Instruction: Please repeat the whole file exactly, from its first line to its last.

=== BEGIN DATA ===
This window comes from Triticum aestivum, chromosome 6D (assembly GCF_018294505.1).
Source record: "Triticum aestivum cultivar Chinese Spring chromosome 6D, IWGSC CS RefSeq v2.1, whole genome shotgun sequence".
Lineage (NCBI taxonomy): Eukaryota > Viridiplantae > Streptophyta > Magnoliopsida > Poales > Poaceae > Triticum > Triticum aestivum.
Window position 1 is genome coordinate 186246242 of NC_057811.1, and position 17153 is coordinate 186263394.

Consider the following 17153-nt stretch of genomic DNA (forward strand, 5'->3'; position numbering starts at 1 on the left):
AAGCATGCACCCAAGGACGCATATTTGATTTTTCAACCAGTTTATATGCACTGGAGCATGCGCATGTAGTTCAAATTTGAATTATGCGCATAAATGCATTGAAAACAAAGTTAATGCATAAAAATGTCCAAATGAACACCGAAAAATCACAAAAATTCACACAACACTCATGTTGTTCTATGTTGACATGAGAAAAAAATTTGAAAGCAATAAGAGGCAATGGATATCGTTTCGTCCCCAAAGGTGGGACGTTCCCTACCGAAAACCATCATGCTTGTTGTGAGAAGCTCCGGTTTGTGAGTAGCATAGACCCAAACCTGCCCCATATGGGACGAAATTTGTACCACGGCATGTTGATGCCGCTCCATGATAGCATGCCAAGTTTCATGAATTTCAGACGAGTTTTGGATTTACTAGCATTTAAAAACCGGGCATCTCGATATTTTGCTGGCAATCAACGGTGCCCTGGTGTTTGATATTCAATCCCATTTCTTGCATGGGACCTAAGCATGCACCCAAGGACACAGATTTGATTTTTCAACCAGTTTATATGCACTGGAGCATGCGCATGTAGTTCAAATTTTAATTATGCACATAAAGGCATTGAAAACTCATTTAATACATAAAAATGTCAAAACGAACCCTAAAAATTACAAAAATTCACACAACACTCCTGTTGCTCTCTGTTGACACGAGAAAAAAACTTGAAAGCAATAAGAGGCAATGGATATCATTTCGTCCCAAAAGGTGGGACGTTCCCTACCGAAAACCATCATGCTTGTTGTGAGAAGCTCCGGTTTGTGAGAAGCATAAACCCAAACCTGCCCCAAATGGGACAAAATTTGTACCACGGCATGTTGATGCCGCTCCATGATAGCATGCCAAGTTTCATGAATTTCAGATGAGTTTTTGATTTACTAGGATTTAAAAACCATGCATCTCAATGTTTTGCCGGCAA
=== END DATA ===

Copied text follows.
This window comes from Triticum aestivum, chromosome 6D (assembly GCF_018294505.1).
Source record: "Triticum aestivum cultivar Chinese Spring chromosome 6D, IWGSC CS RefSeq v2.1, whole genome shotgun sequence".
Lineage (NCBI taxonomy): Eukaryota > Viridiplantae > Streptophyta > Magnoliopsida > Poales > Poaceae > Triticum > Triticum aestivum.
Window position 1 is genome coordinate 186246242 of NC_057811.1, and position 17153 is coordinate 186263394.

Consider the following 17153-nt stretch of genomic DNA (forward strand, 5'->3'; position numbering starts at 1 on the left):
AAGCATGCACCCAAGGACGCATATTTGATTTTTCAACCAGTTTATATGCACTGGAGCATGCGCATGTAGTTCAAATTTGAATTATGCGCATAAATGCATTGAAAACAAAGTTAATGCATAAAAATGTCCAAATGAACACCGAAAAATCACAAAAATTCACACAACACTCATGTTGTTCTATGTTGACATGAGAAAAAAATTTGAAAGCAATAAGAGGCAATGGATATCGTTTCGTCCCCAAAGGTGGGACGTTCCCTACCGAAAACCATCATGCTTGTTGTGAGAAGCTCCGGTTTGTGAGTAGCATAGACCCAAACCTGCCCCATATGGGACGAAATTTGTACCACGGCATGTTGATGCCGCTCCATGATAGCATGCCAAGTTTCATGAATTTCAGACGAGTTTTGGATTTACTAGCATTTAAAAACCGGGCATCTCGATATTTTGCTGGCAATCAACGGTGCCCTGGTGTTTGATATTCAATCCCATTTCTTGCATGGGACCTAAGCATGCACCCAAGGACACAGATTTGATTTTTCAACCAGTTTATATGCACTGGAGCATGCGCATGTAGTTCAAATTTTAATTATGCACATAAAGGCATTGAAAACTCATTTAATACATAAAAATGTCAAAACGAACCCTAAAAATTACAAAAATTCACACAACACTCCTGTTGCTCTCTGTTGACACGAGAAAAAAACTTGAAAGCAATAAGAGGCAATGGATATCATTTCGTCCCAAAAGGTGGGACGTTCCCTACCGAAAACCATCATGCTTGTTGTGAGAAGCTCCGGTTTGTGAGAAGCATAAACCCAAACCTGCCCCAAATGGGACAAAATTTGTACCACGGCATGTTGATGCCGCTCCATGATAGCATGCCAAGTTTCATGAATTTCAGATGAGTTTTTGATTTACTAGGATTTAAAAACCATGCATCTCAATGTTTTGCCGGCAA